School discipline: How strict is too strict?
"Everyone will sit up extra straight, eyes front, looking at the teacher. You will follow their instructions first time, every time."
Pretty comfortable with that?
Parents may well agree that this excerpt from Great Yarmouth Charter Academy's school rules is no bad thing.
The rules also require pupils to read with a ruler and to wait for teacher's instructions before picking up a pen or anything else.
When they are not reading or writing they must sit up straight with their arms folded and they must "track the teacher" around the room.
"You never turn around - even if you hear a noise behind you. You don't look out of the window. You don't lose focus," the rules from new academy sponsors, Inspiration Trust, say.
Well, a group of parents did not think so and responded by contacting newspapers with claims children had wet themselves in class because they were not allowed to go to the toilet.
One upset parent, Sarah Vincent, said: "If we treated our children like that we would be reported to social services."
Her daughter, Summer, had become "withdrawn" and "miserable" after being repeatedly pulled up for uniform infringements, she said.
She was then given a demerit because she did not have her arms folded as per the school rules, Sarah added.
Others complained pupils were being isolated for as little as dropping a pencil, and parents of at least 16 children have applied to move them to other schools.
But the school, which the new academy trust is trying to turn around after it was rated inadequate, insists it is simply trying to enforce new, high standards of behaviour where they had been lacking.
Children were in school to learn, not look out of the window, a trust spokesman said.
"Setting out clear expectations means everyone knows what is expected and lessons start promptly and run efficiently, so that every pupil gets the most of their time in school."
Pupils had been getting out of their chairs and sometimes leaving classrooms and it was necessary now to enforce order, he said.
"It's very early days," he added.
"And there's been a culture shock from where the school was previously."
And some parents have been delighted with the change.
Parent Tanya McCormick said it had been "so far so good" for her daughter and that she thought parents might be "pleasantly surprised" by the effect of the new regime by the end of term.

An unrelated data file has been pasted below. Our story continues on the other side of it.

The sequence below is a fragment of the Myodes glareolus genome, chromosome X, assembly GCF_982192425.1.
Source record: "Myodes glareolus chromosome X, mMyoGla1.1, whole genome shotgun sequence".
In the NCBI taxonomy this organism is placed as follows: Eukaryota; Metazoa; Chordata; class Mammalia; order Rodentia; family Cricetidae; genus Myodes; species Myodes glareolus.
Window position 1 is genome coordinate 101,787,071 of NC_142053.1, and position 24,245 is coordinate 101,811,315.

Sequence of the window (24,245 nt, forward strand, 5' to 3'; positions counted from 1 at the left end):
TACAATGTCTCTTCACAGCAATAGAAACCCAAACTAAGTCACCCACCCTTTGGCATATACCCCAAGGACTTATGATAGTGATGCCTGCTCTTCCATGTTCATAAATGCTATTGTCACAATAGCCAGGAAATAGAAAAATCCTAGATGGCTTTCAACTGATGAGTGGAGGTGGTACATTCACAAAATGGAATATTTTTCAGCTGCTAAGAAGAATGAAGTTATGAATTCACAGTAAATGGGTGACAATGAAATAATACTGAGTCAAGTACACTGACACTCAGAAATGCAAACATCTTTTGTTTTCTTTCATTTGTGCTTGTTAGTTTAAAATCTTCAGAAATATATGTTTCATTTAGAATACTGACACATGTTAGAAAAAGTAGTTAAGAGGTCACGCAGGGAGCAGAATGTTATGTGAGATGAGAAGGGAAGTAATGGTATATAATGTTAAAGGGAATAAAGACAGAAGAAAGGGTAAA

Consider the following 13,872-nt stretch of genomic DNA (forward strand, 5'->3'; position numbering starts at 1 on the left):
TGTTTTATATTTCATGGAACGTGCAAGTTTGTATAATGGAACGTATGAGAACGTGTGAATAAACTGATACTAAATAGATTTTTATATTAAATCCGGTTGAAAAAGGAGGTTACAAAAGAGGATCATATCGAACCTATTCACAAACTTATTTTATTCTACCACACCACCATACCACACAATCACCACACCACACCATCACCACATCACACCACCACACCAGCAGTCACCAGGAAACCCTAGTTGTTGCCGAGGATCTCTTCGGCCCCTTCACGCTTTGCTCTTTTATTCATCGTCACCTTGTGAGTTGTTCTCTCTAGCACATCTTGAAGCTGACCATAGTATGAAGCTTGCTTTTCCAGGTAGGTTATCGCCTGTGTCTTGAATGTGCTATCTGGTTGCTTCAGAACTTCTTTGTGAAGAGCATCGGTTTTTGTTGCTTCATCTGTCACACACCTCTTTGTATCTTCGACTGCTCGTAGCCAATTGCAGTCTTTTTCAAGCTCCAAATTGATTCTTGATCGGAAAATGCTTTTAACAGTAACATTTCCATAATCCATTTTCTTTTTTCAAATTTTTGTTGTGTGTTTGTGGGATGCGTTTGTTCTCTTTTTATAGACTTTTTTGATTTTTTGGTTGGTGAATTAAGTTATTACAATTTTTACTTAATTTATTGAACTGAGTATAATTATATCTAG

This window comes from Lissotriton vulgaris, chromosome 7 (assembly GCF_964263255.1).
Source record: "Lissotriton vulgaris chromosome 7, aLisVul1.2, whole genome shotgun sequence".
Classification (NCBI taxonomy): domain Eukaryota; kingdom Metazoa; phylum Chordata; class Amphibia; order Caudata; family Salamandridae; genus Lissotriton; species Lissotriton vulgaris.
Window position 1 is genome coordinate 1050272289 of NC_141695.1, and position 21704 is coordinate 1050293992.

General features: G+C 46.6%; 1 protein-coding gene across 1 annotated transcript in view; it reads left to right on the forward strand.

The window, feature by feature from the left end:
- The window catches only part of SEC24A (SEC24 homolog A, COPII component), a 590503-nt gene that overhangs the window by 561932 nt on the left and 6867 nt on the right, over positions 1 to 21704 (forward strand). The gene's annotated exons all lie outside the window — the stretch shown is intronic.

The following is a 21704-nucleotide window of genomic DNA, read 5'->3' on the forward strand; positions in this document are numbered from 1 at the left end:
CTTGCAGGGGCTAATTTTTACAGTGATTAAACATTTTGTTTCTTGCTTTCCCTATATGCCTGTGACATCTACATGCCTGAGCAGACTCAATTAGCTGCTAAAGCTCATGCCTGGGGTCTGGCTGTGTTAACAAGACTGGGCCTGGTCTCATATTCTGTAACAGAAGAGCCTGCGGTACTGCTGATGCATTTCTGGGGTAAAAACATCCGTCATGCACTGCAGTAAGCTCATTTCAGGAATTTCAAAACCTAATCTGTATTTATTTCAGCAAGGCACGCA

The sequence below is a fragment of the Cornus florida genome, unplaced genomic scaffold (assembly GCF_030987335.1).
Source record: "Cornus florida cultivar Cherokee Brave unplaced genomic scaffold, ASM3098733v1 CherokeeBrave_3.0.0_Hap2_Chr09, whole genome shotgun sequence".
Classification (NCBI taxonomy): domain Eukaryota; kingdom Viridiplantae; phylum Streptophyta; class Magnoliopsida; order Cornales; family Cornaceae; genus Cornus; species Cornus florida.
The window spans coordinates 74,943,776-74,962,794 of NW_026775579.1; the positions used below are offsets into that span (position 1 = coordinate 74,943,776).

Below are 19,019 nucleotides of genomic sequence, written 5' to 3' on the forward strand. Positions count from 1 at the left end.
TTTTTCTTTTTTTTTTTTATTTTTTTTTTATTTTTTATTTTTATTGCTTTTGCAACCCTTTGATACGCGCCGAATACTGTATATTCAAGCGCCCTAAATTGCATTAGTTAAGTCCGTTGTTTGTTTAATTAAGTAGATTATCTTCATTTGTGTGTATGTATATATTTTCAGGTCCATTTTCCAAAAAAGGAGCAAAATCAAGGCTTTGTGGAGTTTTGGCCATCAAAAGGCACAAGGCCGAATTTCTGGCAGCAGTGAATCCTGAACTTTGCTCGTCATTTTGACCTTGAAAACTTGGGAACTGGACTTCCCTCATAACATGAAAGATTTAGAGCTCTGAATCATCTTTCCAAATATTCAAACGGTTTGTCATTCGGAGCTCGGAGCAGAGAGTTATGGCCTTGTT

But the case has certainly prompted parents, particularly those of children new to secondary school, to ask how strict is too strict.
David, an 11-year-old who has just started a very popular London boys' state school, describes all the things for which you can get a detention.
"For talking too loudly in the playground, for talking while you are lining up...
"You can get one if you don't take your bag off within five seconds of going inside, if you take more than 10 minutes to eat your lunch, or if you have a sweet wrapper in your pocket.
"It just feels like you're only really behaving because you are scared you will get a detention," he says.
'Dodged a bullet'
Christopher, a pupil at another successful boys' state school, says about 80% of the boys in his class had been given a detention in the first week.
He says his best friend crosses himself every time a detention is dished out in class, like he has "dodged a bullet".
But are these boys enjoying their new schools?
The answer's yes - they love them. But both think teachers should stop handing out quite so many detentions.
Jarlath O'Brien, director of schools with the Eden Academy Trust, says every September a slew of stories about parents horrified at the strictness of their new schools hits the headlines.
"No teacher would say 'we don't really care about bullying or the lessons being disrupted'," he says.
"My concern is when you have a set of rules which start to interfere with the flow of things."
He gives the example of a school allowing short or long-sleeved shirts in its uniform, but not allowing rolled-up sleeves.
"A child might inadvertently roll his sleeves up, and then the lesson is disrupted because the teacher has to pick the child up on it."
There has been a tendency in recent times to equate smart uniform with high standards of behaviour, he says, but the two are not the same.
Being too strict can "smack of professional insecurity", he says, adding that this can backfire when "kids find themselves getting into bother without even trying".
The government's behaviour tsar Tom Bennett says people outside the UK "marvel at our obsession with school uniform".
He says the media pander to it by reporting examples of entire forms being sent home for wearing the wrong shoes or some such.
But it can used as a way of fostering a sense of belonging, he says, and letting pupils know: "This is the way we do things around here."
The best behaviour policies balance a culture of discipline with lots of pastoral support, he says.
"You need to have the compassion within the school structure.
"If you have that, if you have the love as well as the discipline, then things can really sky-rocket."